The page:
Last fall in his Winterville office at Albemarle Bank – a Little League World Series plaque on the table behind him – Brian Fields ’98 ’01 described the similarities between baseball and banking.

“There’s a lot of rejection. You’ve got to be persistent. You have to keep grinding. To be successful, everybody’s got to play their parts,” he said.

And as millions around the country saw last August, Fields, his fellow coaches and a group of 12-year-olds from around Greenville – including his own son Tanner – did just that, coming within a run of capturing the U.S. Little League championship and going on to play for the LLWS title.

Fields has been coaching youth baseball for nine years. For three years, he’s coached the group that went to this year’s LLWS. The first year, they were second in the state. The next, they won state and were second in the regionals.

“This year, as fate has it, we finished second in the United States,” he said.

A left-hander who could throw strikes, Fields started his college career at N.C. State. But when coach Ray Tanner left for South Carolina, ECU baseball coach Gary Overton convinced Fields to come to Greenville.

After a season with the Pirates, Fields was drafted by the Milwaukee Brewers in 1997 and played in the San Francisco Giants organization for two years. He had some success, but didn’t see himself advancing in the minor leagues, so he left professional baseball. He landed in the Wilmington area, playing extras in films that needed baseball players.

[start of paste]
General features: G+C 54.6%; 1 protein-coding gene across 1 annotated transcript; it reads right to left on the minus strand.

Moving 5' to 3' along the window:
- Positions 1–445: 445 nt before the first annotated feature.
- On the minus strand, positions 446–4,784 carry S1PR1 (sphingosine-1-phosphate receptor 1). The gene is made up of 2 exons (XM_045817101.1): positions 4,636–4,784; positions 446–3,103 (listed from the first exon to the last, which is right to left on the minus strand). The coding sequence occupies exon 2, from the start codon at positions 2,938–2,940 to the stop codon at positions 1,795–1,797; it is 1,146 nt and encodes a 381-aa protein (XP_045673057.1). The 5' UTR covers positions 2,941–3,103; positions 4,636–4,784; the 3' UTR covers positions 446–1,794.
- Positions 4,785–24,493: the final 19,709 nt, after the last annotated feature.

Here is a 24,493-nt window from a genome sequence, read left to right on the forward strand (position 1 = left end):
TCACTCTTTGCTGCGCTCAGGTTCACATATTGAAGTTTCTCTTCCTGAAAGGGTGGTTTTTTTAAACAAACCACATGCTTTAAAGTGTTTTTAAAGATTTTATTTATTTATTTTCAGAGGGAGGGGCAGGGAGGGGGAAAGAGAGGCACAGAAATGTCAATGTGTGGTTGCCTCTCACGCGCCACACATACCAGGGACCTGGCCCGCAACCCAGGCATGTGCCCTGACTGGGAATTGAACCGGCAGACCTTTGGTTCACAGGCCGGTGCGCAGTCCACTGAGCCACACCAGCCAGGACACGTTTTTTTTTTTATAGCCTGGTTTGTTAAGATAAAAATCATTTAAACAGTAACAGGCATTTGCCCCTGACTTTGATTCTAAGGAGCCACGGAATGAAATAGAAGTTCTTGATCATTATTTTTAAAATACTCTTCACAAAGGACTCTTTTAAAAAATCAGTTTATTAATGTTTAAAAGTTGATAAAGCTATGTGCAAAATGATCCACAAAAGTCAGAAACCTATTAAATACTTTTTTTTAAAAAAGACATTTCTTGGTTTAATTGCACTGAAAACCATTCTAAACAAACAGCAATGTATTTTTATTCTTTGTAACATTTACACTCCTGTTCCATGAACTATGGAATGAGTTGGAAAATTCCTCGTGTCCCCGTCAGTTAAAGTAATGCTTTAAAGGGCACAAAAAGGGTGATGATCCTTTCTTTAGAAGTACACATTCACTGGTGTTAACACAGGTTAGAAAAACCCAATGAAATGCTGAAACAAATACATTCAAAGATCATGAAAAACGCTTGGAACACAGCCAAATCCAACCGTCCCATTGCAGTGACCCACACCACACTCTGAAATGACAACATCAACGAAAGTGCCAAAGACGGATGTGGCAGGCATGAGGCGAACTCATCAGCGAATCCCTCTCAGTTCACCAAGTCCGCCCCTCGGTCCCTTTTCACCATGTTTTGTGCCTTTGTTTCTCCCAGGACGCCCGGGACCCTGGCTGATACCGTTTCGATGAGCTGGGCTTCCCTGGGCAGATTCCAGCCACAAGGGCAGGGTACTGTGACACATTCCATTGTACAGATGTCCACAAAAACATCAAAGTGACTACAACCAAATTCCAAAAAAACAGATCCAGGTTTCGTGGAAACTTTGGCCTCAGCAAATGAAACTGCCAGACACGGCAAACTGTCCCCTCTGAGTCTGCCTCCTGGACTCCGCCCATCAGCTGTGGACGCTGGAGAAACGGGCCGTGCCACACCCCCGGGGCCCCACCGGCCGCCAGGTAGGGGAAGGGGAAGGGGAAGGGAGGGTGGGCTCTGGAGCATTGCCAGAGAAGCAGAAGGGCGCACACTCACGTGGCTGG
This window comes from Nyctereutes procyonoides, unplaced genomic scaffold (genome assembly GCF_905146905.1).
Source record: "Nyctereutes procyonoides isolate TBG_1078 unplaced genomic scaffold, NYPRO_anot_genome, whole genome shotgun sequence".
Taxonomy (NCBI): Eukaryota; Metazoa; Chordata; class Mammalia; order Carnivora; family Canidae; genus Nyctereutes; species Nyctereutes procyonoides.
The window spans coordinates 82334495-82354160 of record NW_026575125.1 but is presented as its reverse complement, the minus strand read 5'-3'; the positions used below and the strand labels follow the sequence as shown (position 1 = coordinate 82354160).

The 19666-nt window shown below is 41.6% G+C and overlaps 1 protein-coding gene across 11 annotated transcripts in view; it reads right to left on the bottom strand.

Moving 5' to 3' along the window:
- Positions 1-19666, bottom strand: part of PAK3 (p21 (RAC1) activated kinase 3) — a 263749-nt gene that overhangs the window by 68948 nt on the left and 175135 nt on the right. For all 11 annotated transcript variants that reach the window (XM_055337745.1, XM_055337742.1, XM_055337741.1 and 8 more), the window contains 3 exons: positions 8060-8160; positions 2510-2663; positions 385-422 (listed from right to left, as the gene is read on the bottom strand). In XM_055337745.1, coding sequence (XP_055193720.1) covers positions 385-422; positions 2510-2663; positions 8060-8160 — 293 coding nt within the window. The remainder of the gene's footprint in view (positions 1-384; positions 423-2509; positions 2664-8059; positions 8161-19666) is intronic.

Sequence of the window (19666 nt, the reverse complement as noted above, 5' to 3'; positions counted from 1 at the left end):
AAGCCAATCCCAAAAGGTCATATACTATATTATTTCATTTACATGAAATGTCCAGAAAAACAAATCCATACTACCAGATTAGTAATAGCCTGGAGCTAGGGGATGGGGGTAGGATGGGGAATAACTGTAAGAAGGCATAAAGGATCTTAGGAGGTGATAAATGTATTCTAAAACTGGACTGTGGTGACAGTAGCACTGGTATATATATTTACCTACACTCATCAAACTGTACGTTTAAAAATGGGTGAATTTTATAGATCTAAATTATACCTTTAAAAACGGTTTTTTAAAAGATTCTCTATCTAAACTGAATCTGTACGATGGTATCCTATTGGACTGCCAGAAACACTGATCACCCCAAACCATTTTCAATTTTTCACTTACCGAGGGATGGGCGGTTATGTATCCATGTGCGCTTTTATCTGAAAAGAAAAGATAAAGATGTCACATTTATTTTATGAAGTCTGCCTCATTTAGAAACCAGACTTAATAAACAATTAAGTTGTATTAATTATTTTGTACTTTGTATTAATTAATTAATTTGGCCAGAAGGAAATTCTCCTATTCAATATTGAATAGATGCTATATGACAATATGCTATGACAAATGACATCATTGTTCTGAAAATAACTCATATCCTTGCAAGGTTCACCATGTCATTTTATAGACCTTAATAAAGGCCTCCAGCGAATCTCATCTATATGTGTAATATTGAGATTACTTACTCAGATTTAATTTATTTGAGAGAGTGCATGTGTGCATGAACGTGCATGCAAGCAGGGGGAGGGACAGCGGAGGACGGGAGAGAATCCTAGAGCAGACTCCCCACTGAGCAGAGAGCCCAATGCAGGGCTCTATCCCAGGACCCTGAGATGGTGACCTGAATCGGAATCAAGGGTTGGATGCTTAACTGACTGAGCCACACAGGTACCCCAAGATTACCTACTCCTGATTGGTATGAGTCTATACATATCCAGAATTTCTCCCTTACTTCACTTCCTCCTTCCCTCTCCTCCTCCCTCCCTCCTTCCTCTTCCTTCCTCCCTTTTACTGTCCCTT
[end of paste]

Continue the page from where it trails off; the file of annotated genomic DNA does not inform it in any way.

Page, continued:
Then, he returned to ECU, earned his master’s in economics and is now a city executive with Albemarle Bank.

For now, though, he’s taking a break from coaching. He said it’s time for Tanner and his older son, Drew, to work with other coaches. But he might not be done.

“Now that I’ve been to Williamsport, I want to go back,” Fields said. “Now that I’ve gotten there, there’s that thing…I want another chance at it.”

And he’s aware of how his team captured the imaginations of people locally and farther away.

“It’s cool how the city and community … kind of embraced that team and it kind of pulled everybody together,” he said. “It’s cool those 12-year-olds can have that kind of impact.”